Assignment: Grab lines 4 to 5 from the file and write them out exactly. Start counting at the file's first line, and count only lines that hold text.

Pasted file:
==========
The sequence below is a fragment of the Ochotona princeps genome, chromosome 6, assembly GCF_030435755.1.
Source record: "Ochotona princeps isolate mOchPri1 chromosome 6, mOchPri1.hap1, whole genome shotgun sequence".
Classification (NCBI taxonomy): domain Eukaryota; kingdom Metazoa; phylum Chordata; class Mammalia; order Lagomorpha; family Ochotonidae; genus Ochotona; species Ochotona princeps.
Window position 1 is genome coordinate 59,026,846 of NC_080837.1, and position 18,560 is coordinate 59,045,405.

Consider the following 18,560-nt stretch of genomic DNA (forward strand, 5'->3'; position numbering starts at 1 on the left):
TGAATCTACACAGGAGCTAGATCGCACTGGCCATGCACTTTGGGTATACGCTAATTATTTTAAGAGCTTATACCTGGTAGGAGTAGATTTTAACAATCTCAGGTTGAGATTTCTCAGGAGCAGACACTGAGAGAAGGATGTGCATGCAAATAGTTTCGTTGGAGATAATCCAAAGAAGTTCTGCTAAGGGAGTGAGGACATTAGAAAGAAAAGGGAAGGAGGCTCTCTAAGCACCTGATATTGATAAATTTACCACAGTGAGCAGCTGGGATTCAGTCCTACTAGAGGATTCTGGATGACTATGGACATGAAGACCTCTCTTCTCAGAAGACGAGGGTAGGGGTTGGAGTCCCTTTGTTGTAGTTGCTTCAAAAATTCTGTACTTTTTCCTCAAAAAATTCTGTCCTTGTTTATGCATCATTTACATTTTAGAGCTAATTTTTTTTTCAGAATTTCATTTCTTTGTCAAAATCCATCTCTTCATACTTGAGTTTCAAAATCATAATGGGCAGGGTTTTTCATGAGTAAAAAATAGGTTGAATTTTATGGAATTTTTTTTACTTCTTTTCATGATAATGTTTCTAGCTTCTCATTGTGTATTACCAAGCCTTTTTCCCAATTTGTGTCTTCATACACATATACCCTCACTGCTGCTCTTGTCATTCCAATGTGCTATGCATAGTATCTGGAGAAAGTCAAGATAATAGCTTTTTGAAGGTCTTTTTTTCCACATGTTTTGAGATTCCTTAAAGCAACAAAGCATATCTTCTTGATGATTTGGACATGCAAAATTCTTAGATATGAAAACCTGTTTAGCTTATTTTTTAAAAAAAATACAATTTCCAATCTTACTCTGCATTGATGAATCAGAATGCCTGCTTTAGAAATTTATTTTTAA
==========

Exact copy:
Window position 1 is genome coordinate 59,026,846 of NC_080837.1, and position 18,560 is coordinate 59,045,405.

Consider the following 18,560-nt stretch of genomic DNA (forward strand, 5'->3'; position numbering starts at 1 on the left):